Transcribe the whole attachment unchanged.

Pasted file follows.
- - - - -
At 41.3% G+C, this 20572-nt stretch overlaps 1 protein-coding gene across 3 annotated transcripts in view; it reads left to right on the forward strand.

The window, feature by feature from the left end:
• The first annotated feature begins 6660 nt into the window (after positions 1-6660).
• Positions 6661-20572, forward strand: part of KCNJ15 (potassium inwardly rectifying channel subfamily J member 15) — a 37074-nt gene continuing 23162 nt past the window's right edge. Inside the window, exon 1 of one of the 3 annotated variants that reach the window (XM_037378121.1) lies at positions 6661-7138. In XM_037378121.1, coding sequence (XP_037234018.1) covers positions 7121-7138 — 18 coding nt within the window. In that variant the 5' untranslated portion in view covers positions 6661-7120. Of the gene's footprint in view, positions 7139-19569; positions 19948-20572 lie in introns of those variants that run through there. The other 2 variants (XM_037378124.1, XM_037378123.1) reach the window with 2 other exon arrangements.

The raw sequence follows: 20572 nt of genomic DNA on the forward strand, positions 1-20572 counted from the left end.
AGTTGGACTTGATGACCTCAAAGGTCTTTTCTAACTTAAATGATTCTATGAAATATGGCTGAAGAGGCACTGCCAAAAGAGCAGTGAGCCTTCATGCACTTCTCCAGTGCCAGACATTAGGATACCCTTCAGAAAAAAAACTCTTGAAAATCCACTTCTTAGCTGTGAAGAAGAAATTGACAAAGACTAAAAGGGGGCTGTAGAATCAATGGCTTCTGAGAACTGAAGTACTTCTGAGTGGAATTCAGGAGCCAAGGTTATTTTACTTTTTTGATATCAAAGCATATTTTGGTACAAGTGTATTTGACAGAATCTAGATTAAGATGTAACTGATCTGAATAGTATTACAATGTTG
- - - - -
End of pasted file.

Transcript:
At 41.3% G+C, this 20572-nt stretch overlaps 1 protein-coding gene across 3 annotated transcripts in view; it reads left to right on the forward strand.

The window, feature by feature from the left end:
• The first annotated feature begins 6660 nt into the window (after positions 1-6660).
• Positions 6661-20572, forward strand: part of KCNJ15 (potassium inwardly rectifying channel subfamily J member 15) — a 37074-nt gene continuing 23162 nt past the window's right edge. Inside the window, exon 1 of one of the 3 annotated variants that reach the window (XM_037378121.1) lies at positions 6661-7138. In XM_037378121.1, coding sequence (XP_037234018.1) covers positions 7121-7138 — 18 coding nt within the window. In that variant the 5' untranslated portion in view covers positions 6661-7120. Of the gene's footprint in view, positions 7139-19569; positions 19948-20572 lie in introns of those variants that run through there. The other 2 variants (XM_037378124.1, XM_037378123.1) reach the window with 2 other exon arrangements.

The raw sequence follows: 20572 nt of genomic DNA on the forward strand, positions 1-20572 counted from the left end.
AGTTGGACTTGATGACCTCAAAGGTCTTTTCTAACTTAAATGATTCTATGAAATATGGCTGAAGAGGCACTGCCAAAAGAGCAGTGAGCCTTCATGCACTTCTCCAGTGCCAGACATTAGGATACCCTTCAGAAAAAAAACTCTTGAAAATCCACTTCTTAGCTGTGAAGAAGAAATTGACAAAGACTAAAAGGGGGCTGTAGAATCAATGGCTTCTGAGAACTGAAGTACTTCTGAGTGGAATTCAGGAGCCAAGGTTATTTTACTTTTTTGATATCAAAGCATATTTTGGTACAAGTGTATTTGACAGAATCTAGATTAAGATGTAACTGATCTGAATAGTATTACAATGTTG